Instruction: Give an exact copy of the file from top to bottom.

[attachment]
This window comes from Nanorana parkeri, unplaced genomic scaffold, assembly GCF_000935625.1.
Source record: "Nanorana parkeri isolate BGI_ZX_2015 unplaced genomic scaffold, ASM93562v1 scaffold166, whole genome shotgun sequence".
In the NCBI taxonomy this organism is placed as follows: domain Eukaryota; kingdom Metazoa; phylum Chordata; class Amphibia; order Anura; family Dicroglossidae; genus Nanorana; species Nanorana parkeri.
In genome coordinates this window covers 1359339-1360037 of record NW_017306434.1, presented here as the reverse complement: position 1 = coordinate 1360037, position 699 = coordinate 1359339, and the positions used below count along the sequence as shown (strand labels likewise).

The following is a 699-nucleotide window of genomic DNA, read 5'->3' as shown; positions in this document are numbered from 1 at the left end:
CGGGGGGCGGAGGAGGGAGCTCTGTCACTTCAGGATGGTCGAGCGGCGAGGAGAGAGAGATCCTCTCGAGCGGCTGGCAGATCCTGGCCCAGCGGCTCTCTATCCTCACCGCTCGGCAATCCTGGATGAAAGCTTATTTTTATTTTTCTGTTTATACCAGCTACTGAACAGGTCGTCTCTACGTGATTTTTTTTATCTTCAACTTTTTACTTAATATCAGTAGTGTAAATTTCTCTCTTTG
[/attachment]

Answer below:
This window comes from Nanorana parkeri, unplaced genomic scaffold, assembly GCF_000935625.1.
Source record: "Nanorana parkeri isolate BGI_ZX_2015 unplaced genomic scaffold, ASM93562v1 scaffold166, whole genome shotgun sequence".
In the NCBI taxonomy this organism is placed as follows: domain Eukaryota; kingdom Metazoa; phylum Chordata; class Amphibia; order Anura; family Dicroglossidae; genus Nanorana; species Nanorana parkeri.
In genome coordinates this window covers 1359339-1360037 of record NW_017306434.1, presented here as the reverse complement: position 1 = coordinate 1360037, position 699 = coordinate 1359339, and the positions used below count along the sequence as shown (strand labels likewise).

The following is a 699-nucleotide window of genomic DNA, read 5'->3' as shown; positions in this document are numbered from 1 at the left end:
CGGGGGGCGGAGGAGGGAGCTCTGTCACTTCAGGATGGTCGAGCGGCGAGGAGAGAGAGATCCTCTCGAGCGGCTGGCAGATCCTGGCCCAGCGGCTCTCTATCCTCACCGCTCGGCAATCCTGGATGAAAGCTTATTTTTATTTTTCTGTTTATACCAGCTACTGAACAGGTCGTCTCTACGTGATTTTTTTTATCTTCAACTTTTTACTTAATATCAGTAGTGTAAATTTCTCTCTTTG